In this post, we are going to learn how to **divide fractions**. In order to do this, we are going to take a look at two different methods:

## Method 1 for dividing fractions: Cross-multiplication

- This method consists of multiplying the numerator of the first fraction by the denominator of the second fraction and then writing the answer in the resulting fraction’s numerator.
- Next, we multiply the denominator of the first fraction by the numerator of the second fraction, and then write the answer in the resulting fraction’s denominator*.
- Lastly, we simplify the final fraction.

For example, in order to divide the fraction

We multiply the numerator of the first fraction (3) by the denominator of the second fraction (10). This gives us the numerator for the final fraction: 3 x 10 = 30.

Next, we multiply the denominator of the first fraction (4) by the numerator of the second fraction (6). This gives us the denominator of the final fraction: 4 x 6 = 24.

The last step is to simplify the fraction. Since both numbers are multiples of 6, we can divide the numerator and denominator by 6.

- 30 ÷ 6 = 5
- 24 ÷ 6 = 4
- Therefore, the result of the division is 5/4.

### Method 2 of dividing fractions: Inverting and multiplying

- Step 1: Invert the second fraction. That is, swap the numerator for the denominator.
- Step 2: Simplify any numerator with any denominator.
- Step 3: Multiply across.

For example, we are going to divide:

Step 1: We invert the second fraction 6/4. This becomes 4/6.

- Step 2: We simplify the numerators with the denominators.
- Numerators are:

12 = 2 x 2 x 3 - 4 = 2 × 2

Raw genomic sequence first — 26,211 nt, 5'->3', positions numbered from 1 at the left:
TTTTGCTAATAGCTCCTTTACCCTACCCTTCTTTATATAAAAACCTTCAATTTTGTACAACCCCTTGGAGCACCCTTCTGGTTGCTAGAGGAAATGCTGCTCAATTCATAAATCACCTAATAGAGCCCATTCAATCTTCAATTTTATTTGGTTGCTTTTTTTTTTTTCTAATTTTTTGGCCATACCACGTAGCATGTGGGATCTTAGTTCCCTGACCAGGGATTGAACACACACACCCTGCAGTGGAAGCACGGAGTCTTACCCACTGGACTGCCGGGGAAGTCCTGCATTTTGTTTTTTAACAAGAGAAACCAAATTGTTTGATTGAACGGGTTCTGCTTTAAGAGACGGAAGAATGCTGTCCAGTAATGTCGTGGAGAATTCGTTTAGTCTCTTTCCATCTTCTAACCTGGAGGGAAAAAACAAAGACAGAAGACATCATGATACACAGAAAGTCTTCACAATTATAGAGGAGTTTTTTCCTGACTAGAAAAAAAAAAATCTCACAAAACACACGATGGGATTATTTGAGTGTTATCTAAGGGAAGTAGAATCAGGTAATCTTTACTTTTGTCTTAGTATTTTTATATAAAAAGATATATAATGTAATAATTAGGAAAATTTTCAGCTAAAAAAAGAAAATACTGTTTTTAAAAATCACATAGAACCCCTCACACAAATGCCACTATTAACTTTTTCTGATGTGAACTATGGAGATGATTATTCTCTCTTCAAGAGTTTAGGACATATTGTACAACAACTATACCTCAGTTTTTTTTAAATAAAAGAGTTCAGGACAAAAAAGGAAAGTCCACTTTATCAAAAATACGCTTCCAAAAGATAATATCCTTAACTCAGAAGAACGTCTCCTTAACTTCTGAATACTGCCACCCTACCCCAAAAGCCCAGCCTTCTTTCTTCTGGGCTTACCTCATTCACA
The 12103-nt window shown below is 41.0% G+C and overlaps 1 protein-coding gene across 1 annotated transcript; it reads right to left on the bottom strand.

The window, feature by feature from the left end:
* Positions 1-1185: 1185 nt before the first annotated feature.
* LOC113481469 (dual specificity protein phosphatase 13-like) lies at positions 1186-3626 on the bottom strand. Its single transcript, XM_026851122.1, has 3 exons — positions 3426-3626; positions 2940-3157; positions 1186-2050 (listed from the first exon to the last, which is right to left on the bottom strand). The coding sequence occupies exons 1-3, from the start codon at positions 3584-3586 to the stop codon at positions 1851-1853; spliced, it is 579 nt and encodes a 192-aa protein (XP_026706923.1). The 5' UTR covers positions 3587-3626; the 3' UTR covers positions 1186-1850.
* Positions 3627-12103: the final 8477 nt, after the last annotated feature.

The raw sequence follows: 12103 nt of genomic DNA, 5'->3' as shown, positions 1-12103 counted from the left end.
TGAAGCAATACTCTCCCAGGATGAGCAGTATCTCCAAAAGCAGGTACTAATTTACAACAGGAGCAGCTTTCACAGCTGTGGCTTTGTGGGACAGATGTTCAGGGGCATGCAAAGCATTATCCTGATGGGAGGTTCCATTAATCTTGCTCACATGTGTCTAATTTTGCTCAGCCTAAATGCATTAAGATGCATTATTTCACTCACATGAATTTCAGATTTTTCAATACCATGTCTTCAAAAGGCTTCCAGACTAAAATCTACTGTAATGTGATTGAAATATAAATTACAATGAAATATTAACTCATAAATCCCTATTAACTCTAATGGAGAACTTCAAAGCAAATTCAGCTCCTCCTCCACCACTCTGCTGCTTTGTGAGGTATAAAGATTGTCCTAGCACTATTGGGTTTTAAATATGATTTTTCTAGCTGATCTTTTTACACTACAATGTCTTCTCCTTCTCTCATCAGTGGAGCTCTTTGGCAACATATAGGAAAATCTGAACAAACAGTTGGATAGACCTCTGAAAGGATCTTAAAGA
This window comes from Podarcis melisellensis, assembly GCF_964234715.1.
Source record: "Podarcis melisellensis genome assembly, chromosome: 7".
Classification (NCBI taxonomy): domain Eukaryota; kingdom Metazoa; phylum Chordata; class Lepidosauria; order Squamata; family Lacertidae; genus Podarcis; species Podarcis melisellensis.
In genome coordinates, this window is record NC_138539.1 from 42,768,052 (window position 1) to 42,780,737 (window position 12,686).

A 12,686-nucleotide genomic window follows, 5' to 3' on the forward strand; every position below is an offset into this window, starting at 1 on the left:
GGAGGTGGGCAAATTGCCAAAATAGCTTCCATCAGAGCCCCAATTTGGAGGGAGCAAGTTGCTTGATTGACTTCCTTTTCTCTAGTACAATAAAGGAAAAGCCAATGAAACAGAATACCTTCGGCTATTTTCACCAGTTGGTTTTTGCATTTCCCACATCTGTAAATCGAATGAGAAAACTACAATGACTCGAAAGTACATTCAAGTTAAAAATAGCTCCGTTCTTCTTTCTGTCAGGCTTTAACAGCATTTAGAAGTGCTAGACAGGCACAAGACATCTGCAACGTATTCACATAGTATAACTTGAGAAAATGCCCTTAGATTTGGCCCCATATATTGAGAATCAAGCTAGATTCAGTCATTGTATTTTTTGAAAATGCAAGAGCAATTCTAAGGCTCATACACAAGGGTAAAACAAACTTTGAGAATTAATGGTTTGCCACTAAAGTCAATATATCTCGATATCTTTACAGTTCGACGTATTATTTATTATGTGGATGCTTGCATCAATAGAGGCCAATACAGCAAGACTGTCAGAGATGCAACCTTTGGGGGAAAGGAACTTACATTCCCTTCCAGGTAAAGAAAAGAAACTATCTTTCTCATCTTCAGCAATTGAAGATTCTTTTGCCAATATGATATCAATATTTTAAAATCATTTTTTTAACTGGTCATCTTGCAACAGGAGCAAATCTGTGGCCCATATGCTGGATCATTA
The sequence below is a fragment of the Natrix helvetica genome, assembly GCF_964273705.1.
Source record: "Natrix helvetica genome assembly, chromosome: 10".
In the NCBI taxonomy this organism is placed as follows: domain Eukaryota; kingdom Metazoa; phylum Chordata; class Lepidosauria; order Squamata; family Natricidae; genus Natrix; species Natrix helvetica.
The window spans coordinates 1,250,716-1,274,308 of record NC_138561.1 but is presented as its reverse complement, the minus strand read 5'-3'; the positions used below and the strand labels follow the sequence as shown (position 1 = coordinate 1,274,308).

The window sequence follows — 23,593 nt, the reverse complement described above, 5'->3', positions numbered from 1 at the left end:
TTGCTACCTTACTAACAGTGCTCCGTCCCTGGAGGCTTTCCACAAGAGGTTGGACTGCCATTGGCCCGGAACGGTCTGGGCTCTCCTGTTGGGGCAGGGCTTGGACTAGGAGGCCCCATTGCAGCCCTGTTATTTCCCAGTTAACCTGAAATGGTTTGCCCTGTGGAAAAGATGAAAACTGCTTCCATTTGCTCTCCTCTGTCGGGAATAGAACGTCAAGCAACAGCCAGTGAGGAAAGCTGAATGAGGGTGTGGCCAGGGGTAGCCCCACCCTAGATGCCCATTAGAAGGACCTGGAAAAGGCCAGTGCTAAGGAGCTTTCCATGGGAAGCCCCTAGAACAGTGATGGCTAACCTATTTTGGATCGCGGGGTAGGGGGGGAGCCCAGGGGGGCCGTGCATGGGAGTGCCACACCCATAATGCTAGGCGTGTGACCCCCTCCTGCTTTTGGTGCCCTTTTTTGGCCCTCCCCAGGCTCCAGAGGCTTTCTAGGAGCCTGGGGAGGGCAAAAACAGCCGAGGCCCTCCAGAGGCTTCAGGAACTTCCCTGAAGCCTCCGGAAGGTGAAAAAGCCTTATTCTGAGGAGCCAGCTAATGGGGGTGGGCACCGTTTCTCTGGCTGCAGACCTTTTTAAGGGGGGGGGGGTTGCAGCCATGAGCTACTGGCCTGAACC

- Denominators are:

5 = 5 - 6 = 2 × 3

We can simplify both from numerator and denominator a 2 and a 3. We call this process “cross canceling” if one numerator has a common factor with the other denominator.

And we multiply across:

## Multiplying and Dividing Fractions

Multiplying fractions is easy: you multiply the top numbers and multiply the bottom numbers. For instance:

When it's possible, you reduce the fraction by cancelling off common factors; that is, you cross out any factors from one side of the fraction line that are duplicated on the other side of the line. In the example above, however, nothing reduces, because 8 and 45 have no factors in common.

- If you're not sure whether anything can be cancelled off, you can always factor the numerator and denominator, and check for any duplicated factors:
- Nothing is duplicated between the top and the bottom, so nothing cancels.
- Often, though, something will cancel:

To do the multiplication, I multiply all the top numbers (the numerators) with each other, and multiply all the bottom numbers (the denominators) with each other. However, to make life a little easier for myself, I'll first cancel off any factors that are common to both the numerators and the denominators:

Then the simplified product is .

You can use the Mathway widget below to practice multiplying fractions. Try the entered exercise, type in your own exercise. Then click the button to compare your answer to Mathway's. (Or skip the widget and continue with the lesson.)

Please accept “preferences” cookies in order to enable this widget.

(Clicking on “Tap to view steps” on the widget's answer screen will take you to the Mathway site for a paid upgrade.)

Dividing fractions is just about as easy as multiplying them; there's just one extra step. When you divide by a fraction, the first thing you do is “flip-n-multiply”. That is, you take the second fraction, flip it upside-down (that is, you “find the reciprocal”), and then you multiply the first fraction by this flipped fraction.

My first step will be to convert this to multiplication by flipping the 9/4 to get 4/9. Then I can proceed with the simple multiplication, cancelling off any factors that are duplicated: